Dangerous Plague ‘Hiding in Plain Sight’, Scientists Warn
The bacteria that cause plague, or the Black Death, could be lying dormant in common soil and water sources, posing a serious public health risk, scientists have warned.
The finding, published in the journal Emerging Infectious Diseases, could explain why plague suddenly re-emerges without warning in countries such as Madagascar and even the United States.
In the middle ages the Black Death swept through Europe, killing an estimated 75 to 200 million people. It is no longer a global threat but the new research may explain its occasional outbreaks across the world.
David Markman, from Colorado State University who led the study, said that plague is endemic in many different parts of the world and its origins are still not well understood.
“The interesting and troubling part of plague, and part of the reason why there are so many unanswered questions, is that it is present in many different environments – from the jungle to the desert and everywhere in between.
“It’s difficult to find one mechanism that unites all these different locations which explains when, where and why plague breaks out when it does,” he said.
The researchers identified amoebae, bugs that live in soil and water and which are known breeding grounds for disease, as possible culprits that are protecting the plague pathogens.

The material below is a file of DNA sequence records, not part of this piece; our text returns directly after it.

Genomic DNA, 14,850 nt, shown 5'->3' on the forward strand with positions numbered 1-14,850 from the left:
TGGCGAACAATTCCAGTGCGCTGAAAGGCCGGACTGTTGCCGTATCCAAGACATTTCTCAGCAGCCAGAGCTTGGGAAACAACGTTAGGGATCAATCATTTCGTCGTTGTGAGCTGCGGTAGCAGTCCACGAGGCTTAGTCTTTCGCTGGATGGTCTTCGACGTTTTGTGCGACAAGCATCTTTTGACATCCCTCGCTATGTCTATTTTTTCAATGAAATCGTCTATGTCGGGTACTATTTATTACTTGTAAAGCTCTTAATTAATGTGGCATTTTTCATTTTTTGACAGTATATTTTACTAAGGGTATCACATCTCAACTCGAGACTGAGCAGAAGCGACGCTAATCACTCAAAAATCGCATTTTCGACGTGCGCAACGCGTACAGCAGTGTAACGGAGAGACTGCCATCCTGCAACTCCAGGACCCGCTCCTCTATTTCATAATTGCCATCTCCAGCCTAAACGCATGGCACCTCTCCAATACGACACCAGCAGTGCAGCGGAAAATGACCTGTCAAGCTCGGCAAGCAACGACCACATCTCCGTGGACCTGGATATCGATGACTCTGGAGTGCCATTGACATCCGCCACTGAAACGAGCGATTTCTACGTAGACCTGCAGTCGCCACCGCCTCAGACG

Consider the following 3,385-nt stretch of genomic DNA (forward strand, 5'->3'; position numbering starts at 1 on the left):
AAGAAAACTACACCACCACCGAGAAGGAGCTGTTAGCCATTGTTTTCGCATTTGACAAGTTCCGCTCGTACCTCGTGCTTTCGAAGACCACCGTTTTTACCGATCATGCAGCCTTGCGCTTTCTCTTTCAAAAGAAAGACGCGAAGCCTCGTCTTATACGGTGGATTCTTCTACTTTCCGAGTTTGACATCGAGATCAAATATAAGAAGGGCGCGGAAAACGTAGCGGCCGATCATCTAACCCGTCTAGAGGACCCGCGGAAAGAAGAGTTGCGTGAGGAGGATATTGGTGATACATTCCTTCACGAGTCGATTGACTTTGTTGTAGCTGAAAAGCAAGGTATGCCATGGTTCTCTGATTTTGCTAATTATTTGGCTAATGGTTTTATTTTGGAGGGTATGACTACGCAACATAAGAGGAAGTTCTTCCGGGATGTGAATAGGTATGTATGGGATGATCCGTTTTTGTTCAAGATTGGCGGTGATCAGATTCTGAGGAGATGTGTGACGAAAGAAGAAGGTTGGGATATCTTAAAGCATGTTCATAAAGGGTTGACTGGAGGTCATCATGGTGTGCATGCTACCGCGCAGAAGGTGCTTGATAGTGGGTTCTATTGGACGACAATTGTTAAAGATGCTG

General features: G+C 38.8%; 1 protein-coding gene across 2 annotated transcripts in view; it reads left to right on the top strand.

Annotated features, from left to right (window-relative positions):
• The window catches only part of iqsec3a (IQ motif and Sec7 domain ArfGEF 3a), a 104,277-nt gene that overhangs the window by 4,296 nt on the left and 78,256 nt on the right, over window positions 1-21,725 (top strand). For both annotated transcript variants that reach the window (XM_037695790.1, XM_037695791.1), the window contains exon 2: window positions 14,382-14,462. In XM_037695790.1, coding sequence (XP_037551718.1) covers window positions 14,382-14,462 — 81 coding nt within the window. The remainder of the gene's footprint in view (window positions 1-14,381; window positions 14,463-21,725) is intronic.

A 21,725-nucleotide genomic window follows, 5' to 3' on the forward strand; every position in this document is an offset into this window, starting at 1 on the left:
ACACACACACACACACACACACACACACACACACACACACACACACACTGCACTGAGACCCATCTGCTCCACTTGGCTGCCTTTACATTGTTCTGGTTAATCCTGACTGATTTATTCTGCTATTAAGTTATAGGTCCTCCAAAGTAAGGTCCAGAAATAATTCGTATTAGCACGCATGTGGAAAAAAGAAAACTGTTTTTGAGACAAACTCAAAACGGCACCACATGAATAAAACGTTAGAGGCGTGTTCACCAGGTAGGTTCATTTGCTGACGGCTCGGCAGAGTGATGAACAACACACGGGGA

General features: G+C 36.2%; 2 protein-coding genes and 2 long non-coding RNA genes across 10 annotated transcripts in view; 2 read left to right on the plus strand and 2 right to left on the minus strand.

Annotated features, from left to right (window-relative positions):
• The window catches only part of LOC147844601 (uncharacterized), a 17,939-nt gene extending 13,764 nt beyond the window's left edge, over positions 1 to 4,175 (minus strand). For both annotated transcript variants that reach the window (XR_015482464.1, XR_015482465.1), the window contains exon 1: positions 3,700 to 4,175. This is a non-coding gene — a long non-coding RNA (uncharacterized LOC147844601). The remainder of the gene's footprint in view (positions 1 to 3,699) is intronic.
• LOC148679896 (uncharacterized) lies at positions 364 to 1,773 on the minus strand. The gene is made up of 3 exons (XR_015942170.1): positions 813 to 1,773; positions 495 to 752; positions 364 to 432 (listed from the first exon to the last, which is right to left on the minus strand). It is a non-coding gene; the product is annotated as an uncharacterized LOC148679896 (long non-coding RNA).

The team took soil samples from the burrows of the prairie dogs of northeastern Colorado, known hosts of the plague, to test their theory.
The researchers isolated five species of amoebae and then combined them with plague bacteria to see how they would react.
Using a genetically altered strain of plague that glows bright green the scientists observed the amoebae ingesting the plague. They then saw that the plague pathogens were alive and replicating in the amoebae.
The team says their research does not mean that this process occurs naturally but is an important theory because scientists have never properly understood how plague recurs after lying dormant.
Mr Markman warned that his research had worrying implications for bioterrorism.
“Some nefarious agent or actor could easily infect an amoeba and the amoeba could be spread into the water supply or sprayed over a crop field.
“There are hundreds of other human and animal pathogens that can survive and multiply inside amoeba but throughout all humanity plague is the most deadly pathogen we have seen,” he said.
Plague is still a real threat with a particularly virulent outbreak in Madagascar killing 202 people last year. There are a handful of cases in the United States every year, with 16 cases including four deaths in 2015.
Tedros Adhanom Ghebreyesus, director general of the World Health Organisation, called on the international community to do more to help understand why plague outbreaks occur.
“WHO will continue to support plague preparedness, control and response, and we call on our international development partners to help us end human outbreaks.
“This will include better understanding of the wider factors that allow plague to spread, and strengthening national capacities to manage similar emergencies in the future,” he said.
The Telegraph is working with the Gates Foundation to raise awareness of global health security.